Saint Aidan and Saint-King Oswald.


In 635 at Heavenfield, pagan banners were unfurled, sword hilts were hammered on shields, and two native war bands faced each other to settle their fate in blood. Three years earlier at the battle of Hatfield Chase near Doncaster, the ferocious Welsh chieftain Cadwallon had smashed a Northumbrian army and killed Edwin its king. Military prowess combined with astute dynastic alliances had allowed Edwin to establish a kingdom which he oversaw from a warren of hill forts at Gefrin, known now as Yeavering, in the Cheviot Hills. But his untimely death meant that the kingdom of Northumbria now lay outstretched and vulnerable before the mighty Celtic warlord Cadwallon.

Leading the defence of his country was the new young king Oswald, a remarkable member of the Northumbrian aristocratic warrior caste who appears to have been as schooled in the Gospels as he was in sword play. If accounts of his greatest battle are to be accepted, Oswald’s strategic guile and prowess as a military commander far outweighed his tender years, for it is claimed he selected his fighting ground before giving battle. By assessing the battlefield today, his good judgement can still be appreciated. Resting on a high ramp of land, Heavenfield is an ideal battle location. It is wedged between rocky outcrops on the northern and western flanks, and protected to the south by Hadrian’s Wall and its defensive ditch which in the seventh century would still have presented a formidable barrier.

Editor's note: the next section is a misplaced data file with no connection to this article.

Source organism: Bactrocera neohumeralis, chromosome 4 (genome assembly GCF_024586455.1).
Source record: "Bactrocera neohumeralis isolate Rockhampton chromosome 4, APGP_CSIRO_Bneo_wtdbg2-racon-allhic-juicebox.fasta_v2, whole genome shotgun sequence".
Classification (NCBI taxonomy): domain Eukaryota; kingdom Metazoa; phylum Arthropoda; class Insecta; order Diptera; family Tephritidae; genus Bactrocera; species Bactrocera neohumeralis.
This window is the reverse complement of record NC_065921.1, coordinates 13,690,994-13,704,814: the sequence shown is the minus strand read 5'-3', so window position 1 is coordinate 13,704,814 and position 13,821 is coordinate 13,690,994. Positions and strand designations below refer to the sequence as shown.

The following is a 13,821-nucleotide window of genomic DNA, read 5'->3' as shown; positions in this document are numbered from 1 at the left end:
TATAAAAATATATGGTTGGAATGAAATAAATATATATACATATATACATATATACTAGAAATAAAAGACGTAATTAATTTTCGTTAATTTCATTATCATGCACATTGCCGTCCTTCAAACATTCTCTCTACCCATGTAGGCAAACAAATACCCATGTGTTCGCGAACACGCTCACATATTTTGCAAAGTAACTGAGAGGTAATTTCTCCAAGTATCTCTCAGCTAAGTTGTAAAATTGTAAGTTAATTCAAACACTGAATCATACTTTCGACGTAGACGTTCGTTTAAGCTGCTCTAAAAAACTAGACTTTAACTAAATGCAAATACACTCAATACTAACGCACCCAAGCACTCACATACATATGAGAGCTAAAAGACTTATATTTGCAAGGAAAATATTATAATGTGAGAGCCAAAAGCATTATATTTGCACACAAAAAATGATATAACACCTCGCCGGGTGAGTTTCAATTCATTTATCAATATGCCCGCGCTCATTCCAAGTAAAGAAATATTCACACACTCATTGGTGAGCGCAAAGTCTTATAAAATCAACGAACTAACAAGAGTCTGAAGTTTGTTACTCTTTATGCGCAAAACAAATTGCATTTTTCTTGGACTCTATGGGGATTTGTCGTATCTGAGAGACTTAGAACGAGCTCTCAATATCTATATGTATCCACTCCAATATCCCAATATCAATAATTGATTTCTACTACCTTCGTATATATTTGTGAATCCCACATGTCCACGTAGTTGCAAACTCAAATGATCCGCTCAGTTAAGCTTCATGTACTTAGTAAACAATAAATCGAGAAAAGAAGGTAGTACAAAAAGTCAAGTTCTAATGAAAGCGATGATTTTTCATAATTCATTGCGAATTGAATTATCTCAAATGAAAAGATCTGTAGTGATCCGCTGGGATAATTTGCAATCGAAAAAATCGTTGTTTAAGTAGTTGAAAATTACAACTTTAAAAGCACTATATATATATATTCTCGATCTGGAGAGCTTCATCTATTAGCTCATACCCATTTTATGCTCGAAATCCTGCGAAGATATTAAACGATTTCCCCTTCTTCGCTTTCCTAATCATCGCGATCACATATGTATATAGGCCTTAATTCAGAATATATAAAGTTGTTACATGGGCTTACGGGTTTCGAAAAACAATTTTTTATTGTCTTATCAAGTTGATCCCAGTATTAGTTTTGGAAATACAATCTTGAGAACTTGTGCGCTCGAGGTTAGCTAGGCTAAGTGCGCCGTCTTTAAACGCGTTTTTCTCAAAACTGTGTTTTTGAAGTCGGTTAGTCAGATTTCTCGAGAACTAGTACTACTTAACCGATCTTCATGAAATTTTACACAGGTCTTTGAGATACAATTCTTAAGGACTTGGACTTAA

Another legacy of Roman occupation may have played a significant role in this battle. Their sophisticated network of roads continued in use long after their departure and would have been vital for relatively speedy troop movements. Stanegate from the west, Dere Street from the south, and particularly the sinisterly named ‘Devil’s Causeway’ which sliced diagonally across the region, were arteries of communication which led to Heavenfield. Cadwallon probably advanced north from his York stronghold along Dere Street, approaching its crossroads with Stanegate at the Northumbrian settlement of Corbridge where the River Tyne could be forded. His objective may have been to strike at the Northumbrian military base at Bamburgh as he continued north, crossing the Wall before becoming aware of an enemy force in the vicinity.